We will now add a validator to dropDown2 which should be the endCalendar bound component. On the properties select validate under Events. Use the default handler listed. It should be dropDown2_validate


Go to Java source and navigate to the dropDown2_validate() method. Add the following code:


public void dropDown2_validate(FacesContext context, UIComponent component, Object value) {
GregorianCalendar end = (GregorianCalendar) value;
// dropDown1 is an AJAX component so the value on the backend is updated.
GregorianCalendar start = (GregorianCalendar) dropDown1.getValue();
if (start != null) {
if (end.compareTo(start) < 0) {
throw new ValidatorException(new FacesMessage("End Time must be greater than start time."));
}
}
}
Note: You need to ensure that you have both the start and end dropDown components. If they have different names, you will need to adjust the logic above to the appropriate dropDown component ids.

Your page should look something like this when you are done.



Redeploy the application. Check to see if the staticText fields update when you change values on the dropDown lists.



The submission should fail if the endCalendar is before the startCalendar.

I hope you enjoyed this brief tutorial. The files for the application are located here: CalendarDateDropDownExample.zip

Postscript: I asked for some folks at Sun to take a look at the page. They gave me some cool and interesting criticism of the tutorial.

One item that was not clear was that there are Woodstock components for calendars and schedulers. This is really an example of using a dropDown component with java.util.Calendar and java.util.Date.

It was suggested that I should use one or the other, but not both. Since this example is done, I will not change it. I will keep this in mind for future tutorials. The criticism was that it essentially was a duplication of effort and does not clearly state the case. I agree.

Additional Notes:


The project was developed using Netbeans 6.0/6.0.1 and Visual JSF (Project Woodstock 4.1.1). The latest version of Netbeans (6.1) includes Project Woodstock 4.2.

Project Woodstock has undergone a tremendous amount of changes from 4.1.1. This includes removing Prototype (JavaScript framework) and using a custom version of Dojo toolkit. The AJAX in this application depends on Prototype. You will need to install prototype in the project by adding a jar to the libraries. Here is prototype-1.5.0.jar.

10 comments :

hombre cool-to said...

the article is good , i was need it , but i can download the file zip... thank you

From Puerto Montt Chile

John Yeary said...

I am checking with the company that is hosting the site with the examples. I will post when it is fixed.

John Yeary said...

Yeah! Its fixed. They just switched their proxy to another system and it was set to explicitly deny everything unless otherwise granted.

hombre cool-to said...

thank you sr!!!

Eugen said...

Hi john,
the article is good, but i have a problem with the example: the staticText fields are NOT updated when the values on the dropDown lists are changing; i get a JavaScript error: "row 22; Error: object expected". This is the onchange event handler. I am using Netbeans 6.1/Glassfish and Internet Explorer 7 (in Firefox there are no error messages at all, but the static fields are also not updated.
Best regards, Eugen.

John Yeary said...

I checked against Netbeans 6.1, Woodstock 4.2, and Glassfish 9.1 UR2. I agree with Eugen that it does not work.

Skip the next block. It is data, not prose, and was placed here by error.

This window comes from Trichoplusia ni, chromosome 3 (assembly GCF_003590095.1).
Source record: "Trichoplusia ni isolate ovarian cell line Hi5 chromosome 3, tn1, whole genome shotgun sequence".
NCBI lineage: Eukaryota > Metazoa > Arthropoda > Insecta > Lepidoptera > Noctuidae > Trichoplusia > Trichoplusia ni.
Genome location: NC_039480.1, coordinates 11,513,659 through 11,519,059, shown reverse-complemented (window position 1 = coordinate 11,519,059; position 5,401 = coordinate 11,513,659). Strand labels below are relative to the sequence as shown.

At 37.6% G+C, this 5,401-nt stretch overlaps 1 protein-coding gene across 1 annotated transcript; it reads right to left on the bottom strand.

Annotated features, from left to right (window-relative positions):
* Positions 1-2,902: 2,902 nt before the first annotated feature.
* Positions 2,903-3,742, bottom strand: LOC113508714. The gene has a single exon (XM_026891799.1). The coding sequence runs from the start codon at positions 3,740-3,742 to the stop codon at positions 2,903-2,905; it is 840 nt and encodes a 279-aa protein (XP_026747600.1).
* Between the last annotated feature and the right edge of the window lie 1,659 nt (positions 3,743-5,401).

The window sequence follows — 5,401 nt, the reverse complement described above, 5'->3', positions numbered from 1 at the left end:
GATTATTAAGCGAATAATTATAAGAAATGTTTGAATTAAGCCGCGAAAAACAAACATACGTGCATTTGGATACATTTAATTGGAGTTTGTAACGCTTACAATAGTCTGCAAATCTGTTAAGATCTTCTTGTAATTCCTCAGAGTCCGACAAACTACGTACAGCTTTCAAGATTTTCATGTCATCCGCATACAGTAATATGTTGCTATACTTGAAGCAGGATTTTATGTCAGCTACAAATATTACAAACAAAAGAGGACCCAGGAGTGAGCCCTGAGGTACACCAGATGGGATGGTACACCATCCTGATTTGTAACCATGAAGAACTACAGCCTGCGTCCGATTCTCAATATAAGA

I originally created the application using Netbeans 6.0/6.0.1, and Woodstock 4.1.1 on Glassfish 9.1 UR1. I retested it and it does work with the previous version of Netbeans. The AJAX functionality is present.

The real problem is that Woodstock 4.2 was dramatically changed from 4.1.1. The framework does not have Prototype libraries, and a customized version of the Dojo toolkit.

I used a lot of prototype short form like $() instead of the more common form.getElementById('XXX') This resulted in the project breaking.

If you put the prototype-1.5.0.jar into the project, it will work exactly as expected.

Eugen said...

Hi John,
you're right, the problem is the usage of $-function. I used document.getElementById(..) insted and it works also with Wodstock 4.2.
Thanks, Eugen.

John Yeary said...

I justed wanted to point out that Eugen is right about using document.getElementById() instead of my form.getElementById() which is incorrect. If you change the $() syntax, it should work as expected.

walid said...

Hi John,
thanks for this blog.
I try to change a staticText value when i validate textField id do that in my page
webuijsf:script
function changeText(){
var domNode = document.getElementById("form1:textField1");
domNode.submit();

var domNode3 = document.getElementById("form1:staticText1");
domNode3.refresh();

}

webuijsf:script

webuijsf:textField id="textField1" onChange="changeText();" style="left: 192px; top: 192px; position: absolute" validatorExpression="#{Page1.textField1_validate}"
webuijsf:button actionExpression="#{Page1.button1_action}" id="button1" style="left: 359px; top: 192px; position: absolute" text="Button"
webuijsf:staticText binding="#{Page1.staticText1}" id="staticText1" style="position: absolute; left: 456px; top: 192px" text="dfgdfgdfg"

and in the bean:

public void textField1_validate(FacesContext context, UIComponent component, Object value) {

this.getStaticText1().setText(new String("zfzdfdf"));

}

in the http monitor i have two request one for submit and othe for refresh but the value of static text not changed

thanks for your response

Walid

John Yeary said...

Hello Walid,

I tried the application on NB 6.1 Update 2, and it does not work even with the prototype library installed. I tried it on NB 6.0.1 and it worked fine. Can you check to see if this is the case with your application. If it is, then I will need to do some further investigation.